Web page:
This theoretically balanced mainstream text, characterized by its broadly defined focus on diversity, is the briefer paperback version of Andersen and Taylor's best-selling SOCIOLOGY: UNDERSTANDING A DIVERSE SOCIETY. Featuring exceptional scholarship and a visually exciting presentation, this text provides a solid research-orientation to the basic principles of sociology while maintaining an accessible style.
This text/CD-ROM package, a briefer, paperback version of the authors' text, , introduces basic concepts and theories of sociology, adopting a theme of social change. Critical thinking, diversity, debunking society's myths, social policy, and a global perspective are additional themes woven throughout the text. The CD-ROM contains Web links and questions about sites. This second edition offers a new chapter on age and sex, and expanded material on racial profiling, interracial dating and marriage, and bioterrorism. Andersen teaches sociology and women's studies at the University of Delaware. Taylor teaches sociology at Princeton University. Annotation c. Book News, Inc., Portland, OR (booknews.com)
Margaret L. Andersen-raised in Oakland, California; Rome, Georgia; and Boston, Massachusetts-is Edward F. and Elizabeth Goodman Rosenberg Professor of Sociology at the University of Delaware. She received her Ph.D. from the University of Massachusetts, Amherst, and her B.A. from Georgia State University. She is the author of THINKING ABOUT WOMEN: SOCIOLOGICAL PERSPECTIVES ON SEX AND GENDER (Allyn and Bacon) and the Wadsworth/ Cengage Learning text UDERSTANDING SOCIETY: AN INTRODUCTORY READER (with Kim Logio). She is also the author of ON LAND AND ON SEA: A CENTURY OF WOMEN IN THE ROSENFELD COLLECTION and LIVING ART: THE LIFE OF PAUL R. JONES, AFRICAN AMERICAN ART COLLECTOR. She has served as Vice President of the American Sociological Association, from which she has also received the prestigious Jessie Bernard Award and the Merit Award for career contributions from the Eastern Sociological Society. She is a member of the National Advisory Board of the Center for Comparative Studies in Race and Ethnicity at Stanford University and has served in several administrative positions at the University of Delaware, where she has also won the University's Excellence in Teaching Award.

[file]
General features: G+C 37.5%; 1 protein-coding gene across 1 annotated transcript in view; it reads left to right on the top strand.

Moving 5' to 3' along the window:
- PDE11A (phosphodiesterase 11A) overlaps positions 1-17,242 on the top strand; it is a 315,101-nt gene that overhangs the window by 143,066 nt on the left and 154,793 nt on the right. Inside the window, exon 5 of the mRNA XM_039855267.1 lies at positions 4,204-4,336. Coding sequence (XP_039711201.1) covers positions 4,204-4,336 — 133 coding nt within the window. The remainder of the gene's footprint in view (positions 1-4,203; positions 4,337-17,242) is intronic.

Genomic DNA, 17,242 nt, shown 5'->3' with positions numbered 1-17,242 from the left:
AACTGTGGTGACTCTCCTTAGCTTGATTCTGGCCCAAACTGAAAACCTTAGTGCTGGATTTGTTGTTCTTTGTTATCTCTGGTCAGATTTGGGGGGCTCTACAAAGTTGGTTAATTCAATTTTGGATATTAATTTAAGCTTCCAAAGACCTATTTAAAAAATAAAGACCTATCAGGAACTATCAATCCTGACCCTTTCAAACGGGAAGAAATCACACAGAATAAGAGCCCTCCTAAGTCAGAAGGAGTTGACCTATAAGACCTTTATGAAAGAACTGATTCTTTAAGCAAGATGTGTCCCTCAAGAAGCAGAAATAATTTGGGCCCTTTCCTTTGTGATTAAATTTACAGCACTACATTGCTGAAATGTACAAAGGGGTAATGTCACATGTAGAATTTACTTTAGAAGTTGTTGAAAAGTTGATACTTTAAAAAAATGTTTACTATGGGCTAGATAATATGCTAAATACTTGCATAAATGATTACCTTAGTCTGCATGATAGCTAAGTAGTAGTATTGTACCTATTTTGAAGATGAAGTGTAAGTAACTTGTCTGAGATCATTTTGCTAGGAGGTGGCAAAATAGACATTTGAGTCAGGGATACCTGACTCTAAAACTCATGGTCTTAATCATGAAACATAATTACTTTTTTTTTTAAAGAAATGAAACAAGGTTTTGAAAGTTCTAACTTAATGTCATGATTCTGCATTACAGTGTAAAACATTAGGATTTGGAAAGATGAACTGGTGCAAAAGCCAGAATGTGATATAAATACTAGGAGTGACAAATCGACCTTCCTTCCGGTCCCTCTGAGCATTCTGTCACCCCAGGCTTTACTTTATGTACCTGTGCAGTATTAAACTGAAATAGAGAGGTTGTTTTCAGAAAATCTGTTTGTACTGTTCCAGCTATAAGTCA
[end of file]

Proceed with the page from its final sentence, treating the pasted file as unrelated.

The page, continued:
Howard F. Taylor has taught at the Illinois Institute of Technology, Syracuse University, and Princeton University, where he is Professor of Sociology and former director of the African American Studies Center. He has published over fifty articles in sociology, education, social psychology, and race relations. His books include THE IQ GAME (Rutgers University Press); BALANCE IN SMALL GROUPS (Van Nostrand Reinhold), and the forthcoming THE SAT TRIPLE WHAMMY: RACE, GENDER, AND SOCIAL CLASS BIAS. Past president of the Eastern Sociological Society, Dr. Taylor is a member of the American Sociological Association and the Sociological Research Association, an honorary society for distinguished research. He is a winner of the DuBois-Johnson-Frazier Award, given by the American Sociological Association for distinguished research in race and ethnic relations, and the President's Award for Distinguished Teaching at Princeton University. Raised in Cleveland, Ohio, he graduated Phi Beta Kappa from Hiram College and has a Ph.D. in sociology from Yale University.
Kim A. Logio is Associate Professor and Chair of Sociology at Saint Joseph's University, where she recently received a teaching award. She often teaches research methods and guides students through the completion of their undergraduate thesis projects. A member of the American Sociological Association and the Eastern Sociological Society, Dr. Logio has been interviewed for local television and National Public Radio for her work on body image and race, class, and gender differences in nutrition and weight control behavior. She received her Ph.D. in Sociology from the University of Delaware.